We often post information about exercise and nutrition as keys to health and longevity. One other important factor, that isn’t discussed enough is sleep.
We have so many demands on our time-jobs, family, errands-not to mention finding some time to relax. To fit everything in, we often sacrifice sleep. But sleep affects both mental and physical health, and it’s extremely vital to your wellbeing.
Of course, sleep helps you feel rested each day, but while you’re sleeping, your brain and body don’t just shut down. Internal organs and processes are still hard at work throughout the night, as sleep continues to service all aspects of our body like energy balance and intellectual function while we’re in slumber.
When you’re tired, you can’t function at your best. Sleep helps you think more clearly, have quicker reflexes and focus better, and better-rested people therefore operate on a more efficient level than those who don’t get sufficient sleep. Tired people tend to be less productive at work, and they’re at a much higher risk for traffic accidents. Lack of sleep also influences your mood, which can affect how you interact with others. A sleep deficit over time can even put you at greater risk for developing depression.
But sleep isn’t just essential for the brain. In actuality, it affects nearly every tissue in our bodies, including growth and stress hormones, our immune system, appetite, breathing, blood pressure and cardiovascular health.
Research shows that lack of sleep increases the risk for obesity, heart disease and infections. Throughout the night, your heart rate, breathing rate and blood pressure rise and fall, a process that may be important for cardiovascular health. Your body releases hormones during sleep that help repair cells and control the body’s use of energy. These hormone changes can affect your body weight.
Recent studies also reveal that sleep can affect the efficiency of vaccinations, with one showing that well-rested people who received the flu vaccine developed stronger protection against the illness.
A good night’s sleep consists of 4 to 5 sleep cycles. Each cycle includes periods of deep sleep and rapid eye movement (REM) sleep, when we dream. Although personal needs vary, on average, adults need 7 to 8 hours of sleep per night. Babies typically sleep about 16 hours a day, young children need at least 10 hours of sleep, while teenagers should get at least 9 hours. To attain the maximum restorative benefits of sleep, getting a full night of quality sleep is important.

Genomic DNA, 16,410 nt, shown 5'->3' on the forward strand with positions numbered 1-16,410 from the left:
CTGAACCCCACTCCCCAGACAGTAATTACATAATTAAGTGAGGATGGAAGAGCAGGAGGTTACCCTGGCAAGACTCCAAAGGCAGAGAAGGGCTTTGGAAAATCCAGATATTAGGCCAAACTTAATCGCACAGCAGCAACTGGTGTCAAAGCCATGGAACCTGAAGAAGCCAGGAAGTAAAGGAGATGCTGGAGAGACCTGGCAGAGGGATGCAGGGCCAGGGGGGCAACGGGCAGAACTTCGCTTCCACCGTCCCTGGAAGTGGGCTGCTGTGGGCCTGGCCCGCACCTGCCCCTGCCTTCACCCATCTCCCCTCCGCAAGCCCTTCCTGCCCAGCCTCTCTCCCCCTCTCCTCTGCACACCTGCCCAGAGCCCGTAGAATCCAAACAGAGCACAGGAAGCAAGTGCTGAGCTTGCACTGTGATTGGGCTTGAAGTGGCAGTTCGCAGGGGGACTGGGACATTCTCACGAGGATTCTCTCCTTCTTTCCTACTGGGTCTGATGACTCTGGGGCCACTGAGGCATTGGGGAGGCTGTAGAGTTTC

Sleep can be disrupted by a number of factors. Stimulants such as caffeine or certain medications can keep you up, and distractions such as electronics-especially the light from TVs, cell phones, tablets and e-readers-can also prevent you from falling asleep.
As people get older, they may not get enough sleep because of illness, medications or sleep disorders. By some estimates, about 70 million Americans of all ages suffer from chronic sleep problems. The two most common sleep disorders are insomnia and sleep apnea.
People with insomnia have trouble falling or staying asleep. Anxiety about falling asleep often makes the condition worse. Most of us have occasional insomnia, but chronic insomnia-lasting at least 3 nights per week for more than a month-can trigger serious daytime problems such as exhaustion, irritability and difficulty concentrating.
Common therapies include relaxation and deep-breathing techniques. Medicine may also be prescribed, but you should consult a doctor before trying even over-the-counter sleep pills, as they may leave you feeling unrefreshed in the morning.
People with sleep apnea have a loud, uneven snore (although not everyone who snores has apnea). Breathing repeatedly stops or becomes shallow. If you have apnea, you’re not getting enough oxygen, and your brain disturbs your sleep to open your windpipe.
Apnea is dangerous, as there is little air exchange for 10 seconds or more at a time. The oxygen goes down and the body’s fight or flight response is activated. Blood pressure spikes, your heart rate fluctuates and the brain wakes you up partially to start your breathing again. This creates stress. Apnea can leave you feeling tired and moody, and you may have trouble thinking clearly.
If you have mild sleep apnea, you might try sleeping on your side, exercising or losing weight to reduce symptoms. A CPAP machine, which pumps air into your throat to keep your airway open, can also help. Another treatment is a bite plate that moves the lower jaw forward. In some cases, however, people with sleep apnea need surgery.
Several studies are being performed to gain deeper insights into sleep apnea and other aspects of sleep. One five-year study of 10,000 pregnant women is designed to gauge the effects of apnea on the mother’s and baby’s health, which will shed more light on apnea and the importance of treatment.
Good sleep is critical to your health. To make each day a safe, productive one, take steps to make sure you regularly get a good night’s sleep. Keep this in mind every night before going to sleep. If your life and your sleep is interrupted by a muscle strain, ligament sprain, joint problem or movement disorder, always remember to see a physical therapist first and fast if you happen to experience any aches or pains in your joints or muscles during the day.